The Washington State Legislature may consider implementing a mechanism to track the benefits of the Boeing 777X tax incentives granted last year, according to the on-line news service Crosscut. Boeing opposes the measure, according to the report.
The accountability is a key drive from Boeing’s unions, IAM 751 and SPEEA, the touch-labor and engineers’ unions. Shortly after Washington granted $8.7bn in tax breaks to win the 777X assembly and wing production for Boeing, the company began moving thousands of engineering and technical jobs out of state. None appeared to be directly to the 777X, however, although some X work was awarded to Boeing’s St. Louis operation.
The unions complained that the tax breaks didn’t have job guarantees tied to them, in contrast to tax breaks granted by South Carolina for the 787 assembly work.
The union effort seems to be gaining some traction with the potential legislation to require metrics proving their worth. Boeing is countering with a campaign of mythbusting. We received a two-sided card from Boeing (Figures 1 and 2) outlining its view of Myths vs Facts.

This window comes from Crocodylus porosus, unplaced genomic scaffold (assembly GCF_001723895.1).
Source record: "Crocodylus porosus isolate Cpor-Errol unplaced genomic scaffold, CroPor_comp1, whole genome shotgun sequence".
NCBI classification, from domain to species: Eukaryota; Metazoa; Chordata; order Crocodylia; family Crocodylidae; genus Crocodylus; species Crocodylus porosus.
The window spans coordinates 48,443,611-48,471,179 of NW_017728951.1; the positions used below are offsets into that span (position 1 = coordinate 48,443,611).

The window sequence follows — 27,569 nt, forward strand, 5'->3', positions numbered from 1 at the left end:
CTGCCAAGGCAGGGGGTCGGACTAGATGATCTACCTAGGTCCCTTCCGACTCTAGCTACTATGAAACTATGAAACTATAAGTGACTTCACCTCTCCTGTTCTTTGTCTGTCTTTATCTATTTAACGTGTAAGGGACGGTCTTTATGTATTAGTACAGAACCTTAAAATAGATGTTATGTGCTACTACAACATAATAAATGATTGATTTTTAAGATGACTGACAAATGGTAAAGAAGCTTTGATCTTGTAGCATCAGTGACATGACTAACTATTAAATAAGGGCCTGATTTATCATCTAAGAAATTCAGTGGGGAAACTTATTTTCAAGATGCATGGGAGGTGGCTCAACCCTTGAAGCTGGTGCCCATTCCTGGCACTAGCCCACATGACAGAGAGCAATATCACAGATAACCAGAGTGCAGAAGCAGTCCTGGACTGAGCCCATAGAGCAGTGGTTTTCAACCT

We’ve pointed out on several occasions that the tax breaks provided by Washington, as an extension of those granted for the 787, were ruled by the World Trade Organization to be illegal. This remains under appeal by the US Trade Representative. Should the finding be upheld on appeal, the 787 tax breaks (and presumably the 777X’s) will have to be replaced by something of similar economic value, according to the 787’s terms and conditions with the state.
Separately, Congressional meddling once again seems on the precipice of screwing up a procurement program. Defense News reports that Congress may delay retirements of the KC-135 and KC-10. This could have an adverse affect on the KC-46A tanker program, Defense News writes. The KC-46A will be built by Boeing’s Washington facility in Everett. Our view of Congressional meddling continues to reach new lows.